Understanding that Christ’s Resurrection and his coming again in Glory provide us with a life that will never end should give us the strength to move forward through each day that we encounter resistance to a fearless, joyful, and abundant life.

Why? Because we have already received eternal life, but we just haven’t entered into it yet.

Some of us are breathing a sigh of relief at that statement:

We already have eternal life, we just haven’t fully stepped into it yet.

Again, this is the tension that we have to deal with, because this life is not free from suffering or pain. But just as Christ told the disciples to trust him instead of what they see, we too must look toward Christ when confronted with terrible news or hardship.

It may be a bit of a stretch, but to each of us, when we encounter these difficult things in our own lives may feel that we are facing not the end of the world, but the end of our world. 

Maybe someone in our family has been diagnosed with a mysterious illness for which there is no cure, and which brings with it an enormous amount of fear and uncertainty for the future.

Maybe someone in our family has died, or nearly died, and we are confronted with the fear that death so often carries with it.

Maybe we’ve been accused of horrible things or been betrayed by people we love.

Maybe we have not experienced anything so dramatic, but even some of the smaller uncertainties in life can take over our focus and pull us into a state of fear that may feel worse than death.

It’s true, these things that we experience might be terrifying, they may make us question the reality of a Risen Lord, and they may make us question the reality of our own gift of eternal life.

This is because the immediate unknown is often more frightening that the long-term known.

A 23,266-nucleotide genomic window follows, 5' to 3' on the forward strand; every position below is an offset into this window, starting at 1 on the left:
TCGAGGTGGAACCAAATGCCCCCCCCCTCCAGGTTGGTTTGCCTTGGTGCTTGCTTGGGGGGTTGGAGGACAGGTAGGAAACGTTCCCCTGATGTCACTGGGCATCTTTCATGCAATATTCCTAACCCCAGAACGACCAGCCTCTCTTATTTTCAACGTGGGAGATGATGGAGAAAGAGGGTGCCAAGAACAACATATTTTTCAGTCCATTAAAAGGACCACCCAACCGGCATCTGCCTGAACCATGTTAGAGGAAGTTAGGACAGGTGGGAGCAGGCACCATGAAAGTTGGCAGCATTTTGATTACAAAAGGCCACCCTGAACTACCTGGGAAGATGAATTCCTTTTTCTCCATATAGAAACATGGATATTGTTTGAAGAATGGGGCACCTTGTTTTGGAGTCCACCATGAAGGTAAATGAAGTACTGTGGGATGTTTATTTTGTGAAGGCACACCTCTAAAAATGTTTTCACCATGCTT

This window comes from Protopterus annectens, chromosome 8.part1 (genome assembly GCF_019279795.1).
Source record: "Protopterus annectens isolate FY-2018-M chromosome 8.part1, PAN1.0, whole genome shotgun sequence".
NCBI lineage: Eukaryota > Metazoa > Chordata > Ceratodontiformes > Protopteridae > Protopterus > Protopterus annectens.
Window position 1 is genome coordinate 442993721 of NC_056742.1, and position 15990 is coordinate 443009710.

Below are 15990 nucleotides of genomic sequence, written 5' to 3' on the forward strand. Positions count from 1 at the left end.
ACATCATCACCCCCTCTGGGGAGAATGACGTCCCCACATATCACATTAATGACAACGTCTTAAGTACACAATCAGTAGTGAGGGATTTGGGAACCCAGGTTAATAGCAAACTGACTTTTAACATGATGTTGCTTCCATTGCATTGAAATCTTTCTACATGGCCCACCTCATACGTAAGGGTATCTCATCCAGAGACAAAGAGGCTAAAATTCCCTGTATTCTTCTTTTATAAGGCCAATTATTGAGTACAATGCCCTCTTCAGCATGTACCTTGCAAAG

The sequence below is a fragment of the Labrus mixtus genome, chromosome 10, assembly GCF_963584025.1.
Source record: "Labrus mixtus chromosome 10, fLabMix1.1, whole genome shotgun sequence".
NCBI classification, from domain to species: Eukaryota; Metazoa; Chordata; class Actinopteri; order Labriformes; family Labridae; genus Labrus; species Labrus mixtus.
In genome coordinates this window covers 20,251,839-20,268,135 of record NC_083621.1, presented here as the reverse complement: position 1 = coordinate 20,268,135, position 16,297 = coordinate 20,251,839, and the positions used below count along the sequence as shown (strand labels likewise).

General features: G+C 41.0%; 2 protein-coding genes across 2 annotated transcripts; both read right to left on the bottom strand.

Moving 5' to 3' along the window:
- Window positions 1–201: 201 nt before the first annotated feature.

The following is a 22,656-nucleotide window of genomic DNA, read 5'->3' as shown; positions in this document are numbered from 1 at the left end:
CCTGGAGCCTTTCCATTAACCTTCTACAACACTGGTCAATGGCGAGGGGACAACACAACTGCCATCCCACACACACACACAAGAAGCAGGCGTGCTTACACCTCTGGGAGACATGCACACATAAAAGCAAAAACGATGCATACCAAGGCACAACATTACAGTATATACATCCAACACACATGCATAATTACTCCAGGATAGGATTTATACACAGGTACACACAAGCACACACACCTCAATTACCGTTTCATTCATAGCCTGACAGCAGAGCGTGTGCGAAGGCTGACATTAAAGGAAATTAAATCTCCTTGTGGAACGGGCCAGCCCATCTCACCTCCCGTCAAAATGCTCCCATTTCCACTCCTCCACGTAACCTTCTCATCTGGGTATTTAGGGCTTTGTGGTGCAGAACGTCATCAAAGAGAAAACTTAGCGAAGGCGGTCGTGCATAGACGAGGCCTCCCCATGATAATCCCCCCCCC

The long-term known – what Christ has himself has told us – is that we must not fear the things of this life, for this life is not the end.

Do we trust what we see, or do we trust God, and what he has told us to be true?

What we know to be true is that we have eternal life.

The end of this life is merely the beginning of a whole new one. One that never ends.

Christ has died.

Christ is indeed Risen.

And Christ most certainly will come again.

Conceptually, all of these things are simple.

But realistically they take time to fully grow into, especially when confronted with some of the terrifying things of this world.

That is what we need to internalize: that we are not bound to this world. We are bound for eternity. 

Just as the collect for today says, we pray that we might hear the simple truths of scripture, read, mark, learn, and inwardly digest them, so that we may embrace and ever hold fast the blessed hope of everlasting life.

With that eternal knowledge infused in every part of us, we most certainly can live a fearless, joyful and abundant life, even when confronted with the uncertainties of this world.

[This sermon was delivered at Christ the King Episcopal Church in Tucson, AZ on November 17, 2019. Listen Here.]

Leave a Reply

Your email address will not be published. Required fields are marked *

This site uses Akismet to reduce spam. Learn how your comment data is processed.